How does intestacy affect my estate after death?

by | Sep 22, 2017 | Estate Administration |

For people who have died and did not have a valid will, their estate is considered intestate. This means that there was no will and the distribution of assets will be based on the law for such circumstances. New York residents who fail to have even a basic estate plan should be aware of what this can do to the loved ones who are relegated to receiving their portions of the estate not based on what the person wants, but based on statute.

Intestacy is to distribute the assets even if there was not a will. Without a will, the person’s stated or known desires are irrelevant. If there is a surviving spouse, that person will be entitled to get the whole estate after all outstanding taxes and other costs are paid or he or she will get a significant portion of it.

Examples of how estates are divided in such a circumstance include the following: the spouse will get the whole estate if the person who died had children who were all sired by the decedent and the living spouse; the surviving spouse can get the entire estate if there are no descendants or his or her parents have died; if there are parents still living but no descendants, the surviving spouse gets the first $200,000 plus three-quarters of everything beyond that; if there are descendants who are not descendants of the spouse left behind, that spouse will receive the first $150,000 plus half of whatever is left; if there are no descendants who are descendants of the spouse left behind, but there are descendants who are not from that spouse, the surviving spouse gets the first $100,000 and half of whatever is left.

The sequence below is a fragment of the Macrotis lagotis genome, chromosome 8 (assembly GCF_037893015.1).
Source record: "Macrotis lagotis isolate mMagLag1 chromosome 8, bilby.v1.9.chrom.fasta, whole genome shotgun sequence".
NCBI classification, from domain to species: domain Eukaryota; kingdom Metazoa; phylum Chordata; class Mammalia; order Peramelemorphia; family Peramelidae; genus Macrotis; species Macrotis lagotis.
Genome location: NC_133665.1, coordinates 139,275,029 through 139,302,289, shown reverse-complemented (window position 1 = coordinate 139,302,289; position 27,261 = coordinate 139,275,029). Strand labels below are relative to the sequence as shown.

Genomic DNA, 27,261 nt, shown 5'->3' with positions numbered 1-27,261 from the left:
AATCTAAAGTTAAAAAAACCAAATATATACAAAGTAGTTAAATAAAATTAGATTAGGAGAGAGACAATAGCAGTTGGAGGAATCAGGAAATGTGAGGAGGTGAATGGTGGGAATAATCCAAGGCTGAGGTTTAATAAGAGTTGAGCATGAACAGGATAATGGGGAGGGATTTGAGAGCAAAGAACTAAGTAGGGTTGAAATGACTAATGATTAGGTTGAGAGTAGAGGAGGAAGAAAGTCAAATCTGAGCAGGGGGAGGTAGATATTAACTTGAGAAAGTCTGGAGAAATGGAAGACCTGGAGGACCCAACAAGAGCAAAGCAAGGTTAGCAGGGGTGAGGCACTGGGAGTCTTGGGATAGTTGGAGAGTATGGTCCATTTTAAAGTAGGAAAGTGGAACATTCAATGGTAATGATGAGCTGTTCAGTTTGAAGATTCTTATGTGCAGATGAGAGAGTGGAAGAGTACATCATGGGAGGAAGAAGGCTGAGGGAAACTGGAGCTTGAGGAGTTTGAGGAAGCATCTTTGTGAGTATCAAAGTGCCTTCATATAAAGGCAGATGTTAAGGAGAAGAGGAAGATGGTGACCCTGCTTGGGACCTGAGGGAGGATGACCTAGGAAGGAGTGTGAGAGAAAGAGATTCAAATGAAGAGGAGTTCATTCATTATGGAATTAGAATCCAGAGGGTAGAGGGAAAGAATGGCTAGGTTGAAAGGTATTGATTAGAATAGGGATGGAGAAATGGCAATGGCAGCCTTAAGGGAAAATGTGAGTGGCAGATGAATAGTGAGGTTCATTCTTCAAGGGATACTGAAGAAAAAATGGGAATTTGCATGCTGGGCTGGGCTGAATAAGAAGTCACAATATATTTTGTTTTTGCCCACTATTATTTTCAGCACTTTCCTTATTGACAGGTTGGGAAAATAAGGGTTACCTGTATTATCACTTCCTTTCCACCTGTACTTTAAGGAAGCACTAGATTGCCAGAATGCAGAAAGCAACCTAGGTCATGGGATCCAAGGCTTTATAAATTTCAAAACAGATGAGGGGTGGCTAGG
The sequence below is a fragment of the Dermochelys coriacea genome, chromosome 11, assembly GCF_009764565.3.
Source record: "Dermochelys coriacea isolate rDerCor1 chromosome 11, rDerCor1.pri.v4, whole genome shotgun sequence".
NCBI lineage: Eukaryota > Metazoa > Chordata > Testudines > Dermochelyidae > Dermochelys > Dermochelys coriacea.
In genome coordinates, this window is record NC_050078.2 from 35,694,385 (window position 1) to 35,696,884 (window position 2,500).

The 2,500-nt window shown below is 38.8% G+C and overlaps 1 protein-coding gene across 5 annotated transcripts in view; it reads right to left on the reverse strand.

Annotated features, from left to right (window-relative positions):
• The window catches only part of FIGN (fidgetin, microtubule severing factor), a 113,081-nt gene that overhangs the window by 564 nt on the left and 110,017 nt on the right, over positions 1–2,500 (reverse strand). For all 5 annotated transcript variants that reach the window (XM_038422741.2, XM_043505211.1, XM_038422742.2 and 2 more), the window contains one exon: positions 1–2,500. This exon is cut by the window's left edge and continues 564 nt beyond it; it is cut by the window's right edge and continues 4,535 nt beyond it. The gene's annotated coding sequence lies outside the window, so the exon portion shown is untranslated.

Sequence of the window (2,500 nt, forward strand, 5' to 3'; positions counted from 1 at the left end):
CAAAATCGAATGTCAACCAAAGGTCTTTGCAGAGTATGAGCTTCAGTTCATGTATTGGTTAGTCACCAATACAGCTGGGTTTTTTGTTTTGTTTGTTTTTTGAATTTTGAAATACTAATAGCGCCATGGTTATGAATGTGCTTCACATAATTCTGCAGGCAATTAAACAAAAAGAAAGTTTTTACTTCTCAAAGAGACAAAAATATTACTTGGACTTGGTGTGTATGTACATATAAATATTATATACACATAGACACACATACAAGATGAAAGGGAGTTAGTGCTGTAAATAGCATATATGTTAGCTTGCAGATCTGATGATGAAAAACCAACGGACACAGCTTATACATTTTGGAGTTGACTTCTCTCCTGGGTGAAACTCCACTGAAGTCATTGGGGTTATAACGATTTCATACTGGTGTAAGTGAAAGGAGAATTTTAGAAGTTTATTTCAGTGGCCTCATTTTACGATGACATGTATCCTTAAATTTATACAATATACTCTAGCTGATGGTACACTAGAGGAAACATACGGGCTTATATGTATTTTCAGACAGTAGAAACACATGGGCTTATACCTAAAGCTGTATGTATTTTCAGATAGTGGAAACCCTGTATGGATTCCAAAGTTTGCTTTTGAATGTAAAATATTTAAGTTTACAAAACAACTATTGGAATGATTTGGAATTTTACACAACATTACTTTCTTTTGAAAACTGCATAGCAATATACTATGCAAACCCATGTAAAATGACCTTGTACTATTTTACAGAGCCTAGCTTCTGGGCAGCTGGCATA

With no spouse but descendants, the descendants get everything. With no spouse nor descendants, the parents get everything. If there are no descendants and no parents, but there are relatives, the entire net estate goes to the relatives based on whomever is left behind as a relative – grandparents, siblings or any other relation. People who think that an estate plan is not necessary should be aware of how intestacy can affect their assets after they are gone. Discussing the importance of estate administration with a legal professional can help with avoiding dying intestate and the accompanying problems.

Source:, “Understanding Intestacy: If You Die Without an Estate Plan,” accessed on Sept. 19, 2017